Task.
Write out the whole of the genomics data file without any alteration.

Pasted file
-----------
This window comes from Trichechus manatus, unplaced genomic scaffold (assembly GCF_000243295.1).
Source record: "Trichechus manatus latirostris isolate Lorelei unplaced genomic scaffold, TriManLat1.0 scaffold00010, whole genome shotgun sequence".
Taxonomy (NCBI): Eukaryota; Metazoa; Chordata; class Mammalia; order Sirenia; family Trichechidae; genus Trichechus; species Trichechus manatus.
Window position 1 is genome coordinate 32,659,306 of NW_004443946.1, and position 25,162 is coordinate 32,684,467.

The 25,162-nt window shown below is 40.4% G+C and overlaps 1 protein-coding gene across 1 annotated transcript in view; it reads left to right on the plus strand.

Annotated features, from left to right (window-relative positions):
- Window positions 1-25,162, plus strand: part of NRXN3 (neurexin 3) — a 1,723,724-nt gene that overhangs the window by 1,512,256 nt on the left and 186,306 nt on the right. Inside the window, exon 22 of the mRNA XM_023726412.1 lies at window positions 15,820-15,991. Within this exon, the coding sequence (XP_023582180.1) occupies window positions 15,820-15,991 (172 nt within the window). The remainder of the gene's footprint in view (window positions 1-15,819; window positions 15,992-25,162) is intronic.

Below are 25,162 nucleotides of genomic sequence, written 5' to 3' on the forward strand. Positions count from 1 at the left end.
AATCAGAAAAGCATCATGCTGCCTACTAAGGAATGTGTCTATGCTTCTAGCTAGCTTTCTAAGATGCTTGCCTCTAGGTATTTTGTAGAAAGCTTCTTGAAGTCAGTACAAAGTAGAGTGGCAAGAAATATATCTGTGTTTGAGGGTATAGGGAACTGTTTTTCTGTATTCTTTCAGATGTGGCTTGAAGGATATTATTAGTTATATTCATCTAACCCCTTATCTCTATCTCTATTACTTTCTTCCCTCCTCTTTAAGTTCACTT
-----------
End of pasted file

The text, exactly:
This window comes from Trichechus manatus, unplaced genomic scaffold (assembly GCF_000243295.1).
Source record: "Trichechus manatus latirostris isolate Lorelei unplaced genomic scaffold, TriManLat1.0 scaffold00010, whole genome shotgun sequence".
Taxonomy (NCBI): Eukaryota; Metazoa; Chordata; class Mammalia; order Sirenia; family Trichechidae; genus Trichechus; species Trichechus manatus.
Window position 1 is genome coordinate 32,659,306 of NW_004443946.1, and position 25,162 is coordinate 32,684,467.

The 25,162-nt window shown below is 40.4% G+C and overlaps 1 protein-coding gene across 1 annotated transcript in view; it reads left to right on the plus strand.

Annotated features, from left to right (window-relative positions):
- Window positions 1-25,162, plus strand: part of NRXN3 (neurexin 3) — a 1,723,724-nt gene that overhangs the window by 1,512,256 nt on the left and 186,306 nt on the right. Inside the window, exon 22 of the mRNA XM_023726412.1 lies at window positions 15,820-15,991. Within this exon, the coding sequence (XP_023582180.1) occupies window positions 15,820-15,991 (172 nt within the window). The remainder of the gene's footprint in view (window positions 1-15,819; window positions 15,992-25,162) is intronic.

Below are 25,162 nucleotides of genomic sequence, written 5' to 3' on the forward strand. Positions count from 1 at the left end.
AATCAGAAAAGCATCATGCTGCCTACTAAGGAATGTGTCTATGCTTCTAGCTAGCTTTCTAAGATGCTTGCCTCTAGGTATTTTGTAGAAAGCTTCTTGAAGTCAGTACAAAGTAGAGTGGCAAGAAATATATCTGTGTTTGAGGGTATAGGGAACTGTTTTTCTGTATTCTTTCAGATGTGGCTTGAAGGATATTATTAGTTATATTCATCTAACCCCTTATCTCTATCTCTATTACTTTCTTCCCTCCTCTTTAAGTTCACTT